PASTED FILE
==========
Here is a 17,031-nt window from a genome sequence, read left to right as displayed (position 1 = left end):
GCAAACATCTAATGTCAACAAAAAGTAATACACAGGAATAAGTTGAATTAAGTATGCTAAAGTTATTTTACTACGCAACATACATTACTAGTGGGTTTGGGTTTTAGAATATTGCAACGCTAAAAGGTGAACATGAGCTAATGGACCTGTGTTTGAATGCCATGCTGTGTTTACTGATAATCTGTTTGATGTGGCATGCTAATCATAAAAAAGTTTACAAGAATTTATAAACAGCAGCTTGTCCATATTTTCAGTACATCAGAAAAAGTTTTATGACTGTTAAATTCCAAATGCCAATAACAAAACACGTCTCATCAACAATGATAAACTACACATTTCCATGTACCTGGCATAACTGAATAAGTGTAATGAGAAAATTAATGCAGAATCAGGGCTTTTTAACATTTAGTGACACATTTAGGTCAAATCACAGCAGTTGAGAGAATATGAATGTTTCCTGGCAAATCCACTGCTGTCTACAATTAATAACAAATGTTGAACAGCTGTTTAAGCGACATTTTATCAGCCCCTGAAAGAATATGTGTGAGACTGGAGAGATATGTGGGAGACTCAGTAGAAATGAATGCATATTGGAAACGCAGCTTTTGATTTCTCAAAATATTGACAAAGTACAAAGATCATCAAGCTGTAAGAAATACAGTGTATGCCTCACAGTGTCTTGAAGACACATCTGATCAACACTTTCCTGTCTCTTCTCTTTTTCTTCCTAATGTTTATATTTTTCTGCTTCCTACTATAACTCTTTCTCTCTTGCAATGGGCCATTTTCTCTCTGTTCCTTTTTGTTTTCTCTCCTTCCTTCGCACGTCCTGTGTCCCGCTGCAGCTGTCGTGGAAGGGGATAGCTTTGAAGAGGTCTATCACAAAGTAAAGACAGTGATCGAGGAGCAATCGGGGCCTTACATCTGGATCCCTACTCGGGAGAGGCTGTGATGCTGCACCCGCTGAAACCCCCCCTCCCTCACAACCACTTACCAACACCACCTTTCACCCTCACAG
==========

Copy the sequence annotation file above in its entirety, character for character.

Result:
Here is a 17,031-nt window from a genome sequence, read left to right as displayed (position 1 = left end):
GCAAACATCTAATGTCAACAAAAAGTAATACACAGGAATAAGTTGAATTAAGTATGCTAAAGTTATTTTACTACGCAACATACATTACTAGTGGGTTTGGGTTTTAGAATATTGCAACGCTAAAAGGTGAACATGAGCTAATGGACCTGTGTTTGAATGCCATGCTGTGTTTACTGATAATCTGTTTGATGTGGCATGCTAATCATAAAAAAGTTTACAAGAATTTATAAACAGCAGCTTGTCCATATTTTCAGTACATCAGAAAAAGTTTTATGACTGTTAAATTCCAAATGCCAATAACAAAACACGTCTCATCAACAATGATAAACTACACATTTCCATGTACCTGGCATAACTGAATAAGTGTAATGAGAAAATTAATGCAGAATCAGGGCTTTTTAACATTTAGTGACACATTTAGGTCAAATCACAGCAGTTGAGAGAATATGAATGTTTCCTGGCAAATCCACTGCTGTCTACAATTAATAACAAATGTTGAACAGCTGTTTAAGCGACATTTTATCAGCCCCTGAAAGAATATGTGTGAGACTGGAGAGATATGTGGGAGACTCAGTAGAAATGAATGCATATTGGAAACGCAGCTTTTGATTTCTCAAAATATTGACAAAGTACAAAGATCATCAAGCTGTAAGAAATACAGTGTATGCCTCACAGTGTCTTGAAGACACATCTGATCAACACTTTCCTGTCTCTTCTCTTTTTCTTCCTAATGTTTATATTTTTCTGCTTCCTACTATAACTCTTTCTCTCTTGCAATGGGCCATTTTCTCTCTGTTCCTTTTTGTTTTCTCTCCTTCCTTCGCACGTCCTGTGTCCCGCTGCAGCTGTCGTGGAAGGGGATAGCTTTGAAGAGGTCTATCACAAAGTAAAGACAGTGATCGAGGAGCAATCGGGGCCTTACATCTGGATCCCTACTCGGGAGAGGCTGTGATGCTGCACCCGCTGAAACCCCCCCTCCCTCACAACCACTTACCAACACCACCTTTCACCCTCACAG